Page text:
Variations in the use of an innovative technology by payer: The case of drug-eluting stents

Andrew J. Epstein, Jonathan Ketcham, Saif S. Rathore, Peter W. Groeneveld

Research output: Contribution to journalArticle

11 Citations (Scopus)

Abstract

Background: Despite receiving identical reimbursement for treating heart disease patients with bare metal stents (BMS) or drug-eluting coronary stents (DES), cardiologists' use of the new technology (DES) may have varied by patient payer type as DES diffused. Payer-related factors that differ between hospitals and/or differential treatment inside hospitals might explain any overall differences by payer type. Objectives: To assess the association between payer and DES use and to examine between-hospital and within-hospital variation in DES use over time. Methods: We conducted a retrospective analysis of 4.1 million hospitalizations involving DES or BMS from 2003 to 2008 Nationwide Inpatient Sample. We estimated hybrid-fixed effects logit models and calculated the adjusted within-quarter, cross-payer differences in DES use. Results: Coronary stent patients with Medicaid or without insurance were significantly less likely to receive DES than were patients with private insurance throughout the study period. The differences fluctuated over time as the popularity of DES relative to BMS increased and decreased. The within-hospital gaps paralleled the overall differences, and were largest in Q3 2003 (Medicaid: 11.9, uninsured: 10.9% points) and Q4 2008 (Medicaid: 12.8, uninsured: 20.7% points), and smallest in Q4 2004 (Medicaid: 1.4, uninsured: 1.1% points). The between-hospital adjusted differences in DES use by payer were small and rarely significant. Conclusions: We found substantial differences in DES use by payer within hospitals, suggesting physicians selected the new technology for patients in a manner associated with patients' payer type.

Original languageEnglish (US)
Pages (from-to)1-9
Number of pages9
JournalMedical Care
Volume50
Issue number1
DOIs
StatePublished - Jan 2012

Fingerprint

Drug-Eluting Stents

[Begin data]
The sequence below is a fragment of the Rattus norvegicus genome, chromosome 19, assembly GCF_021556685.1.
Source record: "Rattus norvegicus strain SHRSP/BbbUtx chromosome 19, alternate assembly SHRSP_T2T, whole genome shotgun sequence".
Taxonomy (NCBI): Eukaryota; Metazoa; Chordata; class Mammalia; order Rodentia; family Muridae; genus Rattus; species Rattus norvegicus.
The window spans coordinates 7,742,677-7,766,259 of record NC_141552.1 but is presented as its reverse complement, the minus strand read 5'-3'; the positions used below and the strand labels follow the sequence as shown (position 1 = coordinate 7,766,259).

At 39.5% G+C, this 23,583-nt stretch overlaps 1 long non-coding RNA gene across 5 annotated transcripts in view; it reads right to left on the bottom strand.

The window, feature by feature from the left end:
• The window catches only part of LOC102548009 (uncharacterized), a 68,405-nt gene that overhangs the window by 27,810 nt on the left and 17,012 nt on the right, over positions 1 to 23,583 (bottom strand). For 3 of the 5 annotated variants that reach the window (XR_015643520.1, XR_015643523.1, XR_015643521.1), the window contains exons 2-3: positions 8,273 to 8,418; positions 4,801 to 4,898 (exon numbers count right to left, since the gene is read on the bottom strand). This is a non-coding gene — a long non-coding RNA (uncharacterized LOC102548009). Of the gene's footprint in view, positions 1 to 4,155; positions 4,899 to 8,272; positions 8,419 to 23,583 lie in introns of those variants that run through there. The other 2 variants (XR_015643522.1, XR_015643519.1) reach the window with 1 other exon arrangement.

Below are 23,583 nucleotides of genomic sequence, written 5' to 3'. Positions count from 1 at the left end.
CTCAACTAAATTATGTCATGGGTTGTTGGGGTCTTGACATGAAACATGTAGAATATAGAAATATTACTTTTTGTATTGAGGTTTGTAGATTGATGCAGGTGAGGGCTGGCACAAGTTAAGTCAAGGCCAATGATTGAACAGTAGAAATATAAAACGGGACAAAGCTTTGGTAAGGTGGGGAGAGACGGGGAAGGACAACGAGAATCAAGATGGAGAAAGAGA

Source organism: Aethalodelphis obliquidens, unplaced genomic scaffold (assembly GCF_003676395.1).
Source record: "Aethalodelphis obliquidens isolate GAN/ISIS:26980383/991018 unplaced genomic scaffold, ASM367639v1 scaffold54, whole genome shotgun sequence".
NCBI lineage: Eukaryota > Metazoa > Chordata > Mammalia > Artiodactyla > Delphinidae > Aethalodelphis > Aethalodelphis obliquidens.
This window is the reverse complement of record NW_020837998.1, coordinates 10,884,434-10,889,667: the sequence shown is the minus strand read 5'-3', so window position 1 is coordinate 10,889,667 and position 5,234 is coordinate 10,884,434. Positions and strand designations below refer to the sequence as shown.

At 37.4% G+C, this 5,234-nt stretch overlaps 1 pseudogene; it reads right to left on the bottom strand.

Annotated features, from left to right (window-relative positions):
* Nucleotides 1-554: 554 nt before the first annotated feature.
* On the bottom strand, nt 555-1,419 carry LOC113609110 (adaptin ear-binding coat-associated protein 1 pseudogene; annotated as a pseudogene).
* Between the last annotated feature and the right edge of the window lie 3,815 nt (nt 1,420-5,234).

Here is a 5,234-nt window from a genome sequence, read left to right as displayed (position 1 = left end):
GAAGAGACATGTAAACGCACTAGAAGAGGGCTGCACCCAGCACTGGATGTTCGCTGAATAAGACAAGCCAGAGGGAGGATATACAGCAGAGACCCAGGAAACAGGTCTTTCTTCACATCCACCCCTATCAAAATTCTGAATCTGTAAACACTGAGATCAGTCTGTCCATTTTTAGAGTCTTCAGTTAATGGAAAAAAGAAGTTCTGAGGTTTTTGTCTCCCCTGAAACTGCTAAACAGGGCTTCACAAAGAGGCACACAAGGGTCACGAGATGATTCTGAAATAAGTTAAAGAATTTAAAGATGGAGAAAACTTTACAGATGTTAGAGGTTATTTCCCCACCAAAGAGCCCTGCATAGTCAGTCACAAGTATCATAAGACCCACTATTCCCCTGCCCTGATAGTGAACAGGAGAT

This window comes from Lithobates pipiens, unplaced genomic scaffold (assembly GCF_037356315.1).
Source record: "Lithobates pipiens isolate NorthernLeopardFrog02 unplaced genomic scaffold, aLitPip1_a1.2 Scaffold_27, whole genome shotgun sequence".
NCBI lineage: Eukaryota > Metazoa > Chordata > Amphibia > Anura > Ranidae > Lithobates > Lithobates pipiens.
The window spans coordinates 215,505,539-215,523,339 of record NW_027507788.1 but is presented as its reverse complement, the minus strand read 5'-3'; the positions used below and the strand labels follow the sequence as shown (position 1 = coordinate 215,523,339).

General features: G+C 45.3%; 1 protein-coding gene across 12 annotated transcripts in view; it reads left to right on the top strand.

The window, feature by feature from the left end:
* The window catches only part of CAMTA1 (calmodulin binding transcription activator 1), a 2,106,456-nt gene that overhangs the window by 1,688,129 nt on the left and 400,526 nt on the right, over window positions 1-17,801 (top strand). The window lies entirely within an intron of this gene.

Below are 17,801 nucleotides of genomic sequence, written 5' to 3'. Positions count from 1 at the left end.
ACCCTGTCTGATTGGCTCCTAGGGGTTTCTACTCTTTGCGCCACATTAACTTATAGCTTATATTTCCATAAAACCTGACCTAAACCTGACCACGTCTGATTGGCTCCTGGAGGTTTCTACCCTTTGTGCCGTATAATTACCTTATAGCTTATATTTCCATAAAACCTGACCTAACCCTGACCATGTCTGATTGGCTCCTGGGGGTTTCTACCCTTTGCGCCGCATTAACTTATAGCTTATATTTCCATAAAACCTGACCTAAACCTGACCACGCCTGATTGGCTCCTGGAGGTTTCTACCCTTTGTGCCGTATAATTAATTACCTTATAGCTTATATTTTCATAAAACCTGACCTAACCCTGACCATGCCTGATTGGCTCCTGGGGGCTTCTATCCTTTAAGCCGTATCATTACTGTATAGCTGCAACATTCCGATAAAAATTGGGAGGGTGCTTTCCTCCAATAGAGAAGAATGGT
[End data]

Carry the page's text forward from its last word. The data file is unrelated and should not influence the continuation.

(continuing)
Technology
Medicaid
Stents
Metals
Insurance
Inpatients
Heart Diseases
Hospitalization
Logistic Models
Physicians

Keywords

  • access
  • technology
  • variations in care

ASJC Scopus subject areas

  • Public Health, Environmental and Occupational Health

Cite this

Variations in the use of an innovative technology by payer : The case of drug-eluting stents. / Epstein, Andrew J.; Ketcham, Jonathan; Rathore, Saif S.; Groeneveld, Peter W.

In: Medical Care, Vol. 50, No. 1, 01.2012, p. 1-9.

Research output: Contribution to journalArticle

Epstein, Andrew J. ; Ketcham, Jonathan ; Rathore, Saif S. ; Groeneveld, Peter W. / Variations in the use of an innovative technology by payer : The case of drug-eluting stents. In: Medical Care. 2012 ; Vol. 50, No. 1. pp. 1-9.
@article{9babd171fe6c4c4db514fadaf58244c2,
title = "Variations in the use of an innovative technology by payer: The case of drug-eluting stents",
abstract = "Background: Despite receiving identical reimbursement for treating heart disease patients with bare metal stents (BMS) or drug-eluting coronary stents (DES), cardiologists' use of the new technology (DES) may have varied by patient payer type as DES diffused. Payer-related factors that differ between hospitals and/or differential treatment inside hospitals might explain any overall differences by payer type. Objectives: To assess the association between payer and DES use and to examine between-hospital and within-hospital variation in DES use over time. Methods: We conducted a retrospective analysis of 4.1 million hospitalizations involving DES or BMS from 2003 to 2008 Nationwide Inpatient Sample. We estimated hybrid-fixed effects logit models and calculated the adjusted within-quarter, cross-payer differences in DES use. Results: Coronary stent patients with Medicaid or without insurance were significantly less likely to receive DES than were patients with private insurance throughout the study period. The differences fluctuated over time as the popularity of DES relative to BMS increased and decreased. The within-hospital gaps paralleled the overall differences, and were largest in Q3 2003 (Medicaid: 11.9, uninsured: 10.9{\%} points) and Q4 2008 (Medicaid: 12.8, uninsured: 20.7{\%} points), and smallest in Q4 2004 (Medicaid: 1.4, uninsured: 1.1{\%} points). The between-hospital adjusted differences in DES use by payer were small and rarely significant. Conclusions: We found substantial differences in DES use by payer within hospitals, suggesting physicians selected the new technology for patients in a manner associated with patients' payer type.",